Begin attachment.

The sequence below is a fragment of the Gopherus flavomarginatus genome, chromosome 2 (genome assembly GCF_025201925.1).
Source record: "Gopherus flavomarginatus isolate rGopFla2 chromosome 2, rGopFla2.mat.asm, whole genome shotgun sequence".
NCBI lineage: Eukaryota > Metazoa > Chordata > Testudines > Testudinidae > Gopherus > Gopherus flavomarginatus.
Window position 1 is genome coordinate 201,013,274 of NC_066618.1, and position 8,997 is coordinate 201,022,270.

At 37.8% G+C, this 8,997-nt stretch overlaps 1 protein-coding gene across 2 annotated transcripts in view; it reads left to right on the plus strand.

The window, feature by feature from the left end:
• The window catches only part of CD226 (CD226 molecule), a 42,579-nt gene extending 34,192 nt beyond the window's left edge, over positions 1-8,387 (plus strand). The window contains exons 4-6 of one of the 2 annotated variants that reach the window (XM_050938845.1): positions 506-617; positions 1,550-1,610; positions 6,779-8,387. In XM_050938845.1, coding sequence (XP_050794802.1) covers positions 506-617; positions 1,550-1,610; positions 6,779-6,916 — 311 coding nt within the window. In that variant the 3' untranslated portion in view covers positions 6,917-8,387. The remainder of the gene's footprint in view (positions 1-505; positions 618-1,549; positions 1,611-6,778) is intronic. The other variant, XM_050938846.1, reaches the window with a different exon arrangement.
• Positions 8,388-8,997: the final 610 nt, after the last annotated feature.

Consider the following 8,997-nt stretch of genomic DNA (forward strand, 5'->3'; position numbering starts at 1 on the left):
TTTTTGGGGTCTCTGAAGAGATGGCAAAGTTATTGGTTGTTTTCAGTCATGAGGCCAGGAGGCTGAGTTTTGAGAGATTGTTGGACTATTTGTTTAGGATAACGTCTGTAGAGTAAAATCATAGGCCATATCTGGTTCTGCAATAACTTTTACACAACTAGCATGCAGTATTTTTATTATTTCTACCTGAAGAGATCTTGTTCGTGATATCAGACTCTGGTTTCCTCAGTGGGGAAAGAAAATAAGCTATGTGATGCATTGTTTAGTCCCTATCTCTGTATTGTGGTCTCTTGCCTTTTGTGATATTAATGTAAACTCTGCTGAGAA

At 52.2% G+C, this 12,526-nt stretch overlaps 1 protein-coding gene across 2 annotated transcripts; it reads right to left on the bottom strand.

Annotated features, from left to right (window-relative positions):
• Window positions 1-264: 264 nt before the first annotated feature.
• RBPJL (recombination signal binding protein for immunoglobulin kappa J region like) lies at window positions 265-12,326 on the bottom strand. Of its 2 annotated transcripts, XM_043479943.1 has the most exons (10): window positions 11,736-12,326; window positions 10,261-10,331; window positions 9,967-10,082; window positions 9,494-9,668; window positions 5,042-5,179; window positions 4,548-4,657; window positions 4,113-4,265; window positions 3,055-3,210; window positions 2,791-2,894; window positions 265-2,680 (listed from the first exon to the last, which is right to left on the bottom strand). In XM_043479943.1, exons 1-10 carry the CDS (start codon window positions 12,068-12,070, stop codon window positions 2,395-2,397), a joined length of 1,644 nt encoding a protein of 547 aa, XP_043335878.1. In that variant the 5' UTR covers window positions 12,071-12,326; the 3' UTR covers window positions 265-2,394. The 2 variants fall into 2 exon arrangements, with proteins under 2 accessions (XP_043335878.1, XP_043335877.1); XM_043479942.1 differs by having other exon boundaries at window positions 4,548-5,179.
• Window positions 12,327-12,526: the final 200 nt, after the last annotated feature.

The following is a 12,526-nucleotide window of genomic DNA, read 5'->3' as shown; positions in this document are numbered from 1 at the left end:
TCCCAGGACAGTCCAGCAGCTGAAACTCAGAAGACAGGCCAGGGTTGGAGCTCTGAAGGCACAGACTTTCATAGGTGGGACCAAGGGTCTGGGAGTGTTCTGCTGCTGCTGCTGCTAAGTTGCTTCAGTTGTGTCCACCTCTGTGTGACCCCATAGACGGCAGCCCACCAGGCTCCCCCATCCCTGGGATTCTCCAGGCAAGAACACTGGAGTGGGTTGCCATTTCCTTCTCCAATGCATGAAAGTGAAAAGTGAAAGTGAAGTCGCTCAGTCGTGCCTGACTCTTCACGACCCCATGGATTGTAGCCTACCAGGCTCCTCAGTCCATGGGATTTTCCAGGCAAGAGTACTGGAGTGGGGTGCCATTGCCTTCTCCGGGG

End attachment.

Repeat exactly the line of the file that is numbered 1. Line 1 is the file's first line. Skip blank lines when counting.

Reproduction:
The sequence below is a fragment of the Gopherus flavomarginatus genome, chromosome 2 (genome assembly GCF_025201925.1).